USS Ingraham
Decommissioned January 30, 2015
US Navy, Coast Guard capture semi-submersible drug vessel in Eastern Pacific; seize $107 million of cocaine
PACIFIC OCEAN (May 18, 2014) U.S. Coast Guard Law Enforcement Detachment (LEDET) and the guided-missile frigate USS Ingraham (FFG 61) intercept 2,381 kilograms of cocaine worth more than $107 million aboard a self-propelled semi-submersible. (U.S. Navy photo/Released)
US Navy, Coast Guard capture semi-submersible drug vessel in Eastern Pacific; seize $107 million of cocaine
By Ensign Sarah Lovelace, USS Ingraham Public Affairs
USS INGRAHAM, At Sea (NNS) -- Working with the Colombian Navy and Air Force, U.S. Navy and Coast Guard forces aboard USS Ingraham (FFG 61) captured a semi-submersible vessel packed with $107 million worth of cocaine in the Eastern Pacific in May.

The seizure of such a vessel - classified as a Self-Propelled Semi-Submersible - is a significant feat for U.S. and multinational forces that conduct year-round counter illicit trafficking operations in the waters off Latin America and the Caribbean.

Semi-submersibles are commonly used by illicit traffickers to move large amounts of drugs and other contraband because the vessel's low profile makes it extremely difficult to detect at sea. U.S. and regional partner nation law enforcement agencies rarely spot a semi-submersible on the high seas. And when they do, capturing a semi-submersible is very difficult since the crews often attempt to scuttle and sink the craft to dispose of evidence.

The recent semi-submersible seizure followed this script.

When the semi-submersible was tracked by Ingraham and visually located by its SH-60B Seahawk helicopter and rigid-hulled inflatable boat, the suspected traffickers punctured their hull in an attempt to scuttle the craft.

A U.S. Coast Guard Law Enforcement Detachment from Ingraham boarded the semi-submersible, detained the crew and gained control of the sinking vessel. Ingraham then quickly arrived on the scene and brought the semi-submersible alongside the ship. As the Colombian navy worked to tow the vessel into port, Sailors from Ingraham worked to pump water out of the slowly sinking semi-submersible and kept the vessel afloat long enough to retrieve the contraband loaded inside.

The Coast Guard said the semi-submersible was transporting about 2,380 kilograms of cocaine worth $107 million. Three suspects who crewed the semi-submersible were taken into custody.

The semi-submersible and cocaine seizure was part of Operation Martillo, a multinational effort targeting illicit traffickers and the movement of narcotics, precursor chemicals, bulk cash, and weapons in Central American waters.

"I could not be prouder of the dedication and professionalism the entire team displayed throughout the 48-hour operation to make this interdiction successful," U.S. Navy Cmdr. Joey Frantzen, commanding officer of Ingraham, said after the bust.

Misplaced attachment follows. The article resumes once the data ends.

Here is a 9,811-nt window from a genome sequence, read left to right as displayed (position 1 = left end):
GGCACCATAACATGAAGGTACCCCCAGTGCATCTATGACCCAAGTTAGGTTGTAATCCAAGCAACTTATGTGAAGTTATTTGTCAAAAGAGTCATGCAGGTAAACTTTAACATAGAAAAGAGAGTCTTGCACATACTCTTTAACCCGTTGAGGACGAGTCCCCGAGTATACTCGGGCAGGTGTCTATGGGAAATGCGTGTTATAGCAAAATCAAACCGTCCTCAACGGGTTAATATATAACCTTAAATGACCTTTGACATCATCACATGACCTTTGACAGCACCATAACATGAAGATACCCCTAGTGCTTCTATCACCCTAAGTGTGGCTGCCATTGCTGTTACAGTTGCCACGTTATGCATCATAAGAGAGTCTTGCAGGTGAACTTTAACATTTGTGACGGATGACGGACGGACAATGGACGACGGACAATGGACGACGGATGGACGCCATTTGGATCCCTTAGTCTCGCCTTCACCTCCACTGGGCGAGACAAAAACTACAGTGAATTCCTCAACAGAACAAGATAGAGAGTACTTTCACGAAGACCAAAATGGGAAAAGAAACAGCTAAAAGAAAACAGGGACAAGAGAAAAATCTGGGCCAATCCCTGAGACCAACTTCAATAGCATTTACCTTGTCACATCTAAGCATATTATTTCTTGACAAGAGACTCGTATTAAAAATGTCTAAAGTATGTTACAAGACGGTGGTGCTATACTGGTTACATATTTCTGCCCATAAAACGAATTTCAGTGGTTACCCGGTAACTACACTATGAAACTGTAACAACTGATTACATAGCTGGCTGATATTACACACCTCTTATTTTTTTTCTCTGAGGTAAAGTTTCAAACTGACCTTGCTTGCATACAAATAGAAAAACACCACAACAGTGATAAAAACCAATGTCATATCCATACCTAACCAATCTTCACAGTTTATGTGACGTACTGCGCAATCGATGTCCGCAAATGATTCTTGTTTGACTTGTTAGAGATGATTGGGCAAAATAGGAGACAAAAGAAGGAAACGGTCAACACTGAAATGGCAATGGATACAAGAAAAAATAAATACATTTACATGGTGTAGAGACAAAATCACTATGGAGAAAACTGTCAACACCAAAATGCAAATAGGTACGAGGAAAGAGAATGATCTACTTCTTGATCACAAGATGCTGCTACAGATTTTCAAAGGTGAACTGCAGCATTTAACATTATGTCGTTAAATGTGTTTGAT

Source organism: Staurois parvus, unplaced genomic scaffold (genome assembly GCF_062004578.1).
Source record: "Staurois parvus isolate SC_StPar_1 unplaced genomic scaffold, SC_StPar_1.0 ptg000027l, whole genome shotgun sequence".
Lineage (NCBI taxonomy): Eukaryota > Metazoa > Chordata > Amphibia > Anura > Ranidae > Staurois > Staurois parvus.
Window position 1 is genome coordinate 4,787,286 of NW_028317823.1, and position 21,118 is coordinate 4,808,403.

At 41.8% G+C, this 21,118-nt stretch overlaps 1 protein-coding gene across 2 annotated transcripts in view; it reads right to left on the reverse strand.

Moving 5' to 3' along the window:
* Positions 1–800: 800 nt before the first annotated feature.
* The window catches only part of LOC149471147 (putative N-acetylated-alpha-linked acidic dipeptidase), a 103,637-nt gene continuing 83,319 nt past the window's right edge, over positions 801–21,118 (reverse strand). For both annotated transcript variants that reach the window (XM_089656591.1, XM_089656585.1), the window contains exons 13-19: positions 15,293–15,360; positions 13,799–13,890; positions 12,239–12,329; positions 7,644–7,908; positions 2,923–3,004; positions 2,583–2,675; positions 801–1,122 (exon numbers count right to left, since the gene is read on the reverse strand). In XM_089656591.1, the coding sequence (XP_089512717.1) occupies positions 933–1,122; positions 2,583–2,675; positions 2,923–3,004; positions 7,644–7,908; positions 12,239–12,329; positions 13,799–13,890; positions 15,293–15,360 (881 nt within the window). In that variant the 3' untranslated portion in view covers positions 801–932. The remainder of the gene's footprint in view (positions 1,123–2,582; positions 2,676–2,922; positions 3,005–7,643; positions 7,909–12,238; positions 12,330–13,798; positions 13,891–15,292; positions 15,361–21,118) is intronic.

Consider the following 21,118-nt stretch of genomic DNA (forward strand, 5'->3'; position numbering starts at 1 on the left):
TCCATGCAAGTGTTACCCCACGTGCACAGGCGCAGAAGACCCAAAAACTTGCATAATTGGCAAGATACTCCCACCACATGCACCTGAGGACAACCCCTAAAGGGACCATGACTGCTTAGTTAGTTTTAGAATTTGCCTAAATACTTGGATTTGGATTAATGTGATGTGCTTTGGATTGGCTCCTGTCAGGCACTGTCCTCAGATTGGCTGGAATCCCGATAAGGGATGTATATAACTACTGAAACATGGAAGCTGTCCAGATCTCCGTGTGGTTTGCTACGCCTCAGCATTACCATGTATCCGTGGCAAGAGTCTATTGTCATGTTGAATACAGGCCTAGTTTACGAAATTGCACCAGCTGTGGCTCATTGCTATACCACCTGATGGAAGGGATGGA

Units involved from Ingraham include Helicopter Anti-Submarine Squadron Light 49 and a U.S. Coast Guard Law Enforcement Detachment. Ingraham is homeported in Everett, Washington.

"The takedown and subsequent seizure of the [semi-submersible] trafficking vessel represents the hard work and tireless efforts of the Colombian Navy, Colombian Air Force, U.S. Navy, U.S. Coast Guard and Joint Interagency Agency Task Force South," Frantzen said.

Self-Propelled Semi-Submersibles are low-profile vessels capable of carrying a crew of four and vast quantities of contraband. Constructed of low-signature materials, the craft are extremely difficult to locate. The vessels are designed to have a reduced wake and lowered thermal signature. In addition, a semi-submersible has an extremely low freeboard. Transiting along the surface, the watercraft is difficult to observe visually.

Under the coordination of the Key West, Florida-based Joint Interagency Task Force South, U.S. military, Coast Guard and law enforcement agencies, and regional partner nation law enforcement agencies patrol the waters in the Caribbean Sea, Gulf of Mexico, and the eastern Pacific on a year-round basis in an effort to detect, monitor and interdict illicit traffickers.

During at-sea busts in international waters, a suspect vessel is initially located and tracked by U.S. military or law enforcement aircraft or vessels. The actual interdictions - boarding, search, seizures and arrests - are led and conducted by U.S. Coast Guard Law Enforcement Detachments or partner nation law enforcement agencies.

U.S. maritime law enforcement and the interdiction phase of counter-smuggling operations in the Eastern Pacific occurs under the tactical control of the 11th Coast Guard District headquartered in Alameda, Calif.
Although Ingraham has already disrupted 1,375 Kilograms of cocaine during her deployment, this is her first successful interception since arriving in the region to support Operation Martillo.

Operation Martillo (Hammer) includes the participation of fourteen nations that are working together to counter transnational organized crime and illicit trafficking in coastal waters along the Central American isthmus. Joint Interagency Task Force South, a National Task Force under U.S. Southern Command, oversees the detection and monitoring of illicit traffickers and assists U.S. and multinational law enforcement agencies with the interdiction of these illicit traffickers. U.S. Naval Forces Southern Command/U.S. 4th Fleet supports U.S. Southern Command's joint and combined military operations by employing maritime forces in cooperative maritime security operations in order to maintain access, enhance interoperability, and build enduring partnerships in order to enhance regional security and promote peace, stability, and prosperity in the Caribbean, Central and South American regions.
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